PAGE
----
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Software Engineering Design Analysis Chapter 7. Software Engineering Design Analysis Goal of engineering design analysis is to understand the software.

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Presentation on theme: "Software Engineering Design Analysis Chapter 7. Software Engineering Design Analysis Goal of engineering design analysis is to understand the software."— Presentation transcript:

1 Software Engineering Design Analysis Chapter 7

2 Software Engineering Design Analysis Goal of engineering design analysis is to understand the software product design and the constraints (from requirements) The Engineering Design Analysis consist of 2 main tasks 1.Understanding (studying, clarifying, prioritizing, etc.) the SRS and product design 2.Developing a “new” model of the design problem 3.The result of design analysis “often” requires further clarification and rework of the SRS and product model Analyze (SRS & Product Design) SRS/Product Design Doc Perform Rest of Design Steps software engineering design Recall Product Design is really requirements (your text author)

3 Engineering Design Analysis Engineering Design Analysis Model is a representation of a design “problem” (the modeling of the issues related to requirements) –Dynamic aspects may be represented with Use Case Diagram and Use Case Description which 1.Defines the major system functionalities 2.Defines the entities or actors (mostly users and other systems) that interact with the system 3.Describes the actual interactions via scenario descriptions –Static aspects may be represented with Conceptual Model (or Analysis Class Model if using OO). (Using OO techniques) 1.Defines the “Classes” in the problem 2. Defines the Associations among Classes Note: Both Use Case Diagram/Descriptions and Conceptual Model (OO Class Diagram) may be used for both requirements and design activities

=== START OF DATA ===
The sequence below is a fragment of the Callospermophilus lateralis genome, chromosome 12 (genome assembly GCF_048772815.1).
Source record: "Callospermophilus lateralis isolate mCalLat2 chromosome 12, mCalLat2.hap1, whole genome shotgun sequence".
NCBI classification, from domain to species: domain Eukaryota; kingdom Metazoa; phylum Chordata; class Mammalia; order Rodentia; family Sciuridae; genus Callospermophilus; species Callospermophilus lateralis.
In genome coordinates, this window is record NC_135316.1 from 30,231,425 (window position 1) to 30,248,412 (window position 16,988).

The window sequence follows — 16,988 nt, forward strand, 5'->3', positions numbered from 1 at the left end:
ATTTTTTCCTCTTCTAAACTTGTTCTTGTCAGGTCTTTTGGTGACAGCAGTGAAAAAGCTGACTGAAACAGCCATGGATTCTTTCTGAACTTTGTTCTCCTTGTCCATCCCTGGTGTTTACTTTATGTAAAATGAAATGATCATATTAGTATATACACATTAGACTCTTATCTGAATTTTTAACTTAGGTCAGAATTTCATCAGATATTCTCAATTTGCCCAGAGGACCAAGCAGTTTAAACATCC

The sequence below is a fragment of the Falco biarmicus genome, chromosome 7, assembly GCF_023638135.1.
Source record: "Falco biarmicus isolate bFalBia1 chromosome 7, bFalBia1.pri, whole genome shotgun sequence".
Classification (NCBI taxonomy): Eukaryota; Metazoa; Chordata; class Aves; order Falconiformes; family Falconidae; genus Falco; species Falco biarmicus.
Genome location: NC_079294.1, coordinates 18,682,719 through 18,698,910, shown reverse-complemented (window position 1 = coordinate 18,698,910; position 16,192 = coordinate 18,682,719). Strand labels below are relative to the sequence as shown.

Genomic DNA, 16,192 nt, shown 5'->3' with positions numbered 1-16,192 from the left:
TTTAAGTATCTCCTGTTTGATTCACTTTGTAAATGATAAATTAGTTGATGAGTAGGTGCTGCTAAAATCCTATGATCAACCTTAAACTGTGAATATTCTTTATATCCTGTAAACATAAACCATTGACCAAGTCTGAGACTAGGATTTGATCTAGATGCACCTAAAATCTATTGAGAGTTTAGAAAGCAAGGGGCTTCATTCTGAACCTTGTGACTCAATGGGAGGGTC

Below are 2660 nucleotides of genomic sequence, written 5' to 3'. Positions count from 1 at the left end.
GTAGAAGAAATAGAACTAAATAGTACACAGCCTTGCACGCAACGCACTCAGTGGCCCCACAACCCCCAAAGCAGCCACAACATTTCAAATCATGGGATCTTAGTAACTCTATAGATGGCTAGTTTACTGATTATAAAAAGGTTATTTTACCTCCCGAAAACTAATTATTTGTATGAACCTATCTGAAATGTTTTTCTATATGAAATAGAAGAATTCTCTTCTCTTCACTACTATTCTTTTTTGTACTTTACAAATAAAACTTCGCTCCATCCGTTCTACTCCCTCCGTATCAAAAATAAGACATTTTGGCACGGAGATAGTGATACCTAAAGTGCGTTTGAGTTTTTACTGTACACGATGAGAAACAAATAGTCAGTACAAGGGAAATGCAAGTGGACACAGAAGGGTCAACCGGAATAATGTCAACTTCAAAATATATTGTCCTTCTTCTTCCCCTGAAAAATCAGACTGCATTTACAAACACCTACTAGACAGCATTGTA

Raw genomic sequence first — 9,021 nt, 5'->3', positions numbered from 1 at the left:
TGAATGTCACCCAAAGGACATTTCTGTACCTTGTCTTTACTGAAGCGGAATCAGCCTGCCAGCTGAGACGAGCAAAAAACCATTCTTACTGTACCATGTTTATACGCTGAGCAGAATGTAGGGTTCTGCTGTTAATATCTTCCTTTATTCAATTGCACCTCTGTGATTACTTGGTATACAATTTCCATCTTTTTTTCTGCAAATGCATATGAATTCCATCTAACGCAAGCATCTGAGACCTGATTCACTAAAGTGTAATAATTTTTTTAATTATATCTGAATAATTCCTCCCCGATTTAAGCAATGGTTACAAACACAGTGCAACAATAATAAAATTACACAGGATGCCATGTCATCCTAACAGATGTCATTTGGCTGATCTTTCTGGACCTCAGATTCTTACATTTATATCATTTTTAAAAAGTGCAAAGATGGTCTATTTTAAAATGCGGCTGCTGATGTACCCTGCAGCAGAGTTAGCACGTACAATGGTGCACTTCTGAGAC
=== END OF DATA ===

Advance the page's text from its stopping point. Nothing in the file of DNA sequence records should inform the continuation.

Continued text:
4 Use Case and Conceptual Model Use Case: –Represents the requirements and the behavior of the needed system –Does not describe the solution –‘Usually” does not describe in detail the entities or the structure in the problem/solution (does describe interactions between actors and the system) Conceptual Model: –Also represents the problem/solution, the static aspects –Does not “quite” describe the solution, but starts to –Does describe (more details of) the real world and possible artificial entities relationships among these entities

5 3 Levels of Model in Analysis and Design 1.Conceptual Model (or Domain Model) : represents the entities in the problem domain - a) their characteristics, and b) relationships among the entities (the entities may be represented in the form of OO classes) 2.Design Class Model: represents the entities in the solution – a) their attributes, b) operations, and c) relationships among the entities independent of the implementation language or platform 3.Implementation Class Model: represents the classes in the implementation of the solution and all the details which were left out in the Design Class Model OO Model OO Code

6 Conceptual Model Conceptual model is the “bridge” between requirements (problem) and design (solution). Conceptual Modeling is used for Analysis of “mostly” requirements: –Understanding the problem domain: the major entities, the responsibilities (or functionalities) of these entities, and the relationships among these entities –Understanding the data requirements that are associated with entities, their characteristics, and their relationships –Reviewing/Inspection of the SRS against the Conceptual Model With a Conceptual Model, many of the entities, characteristics, responsibilities, and relationships that are portrayed in the problem domain may be transformed into classes, attributes, operations, and associations in the Design Model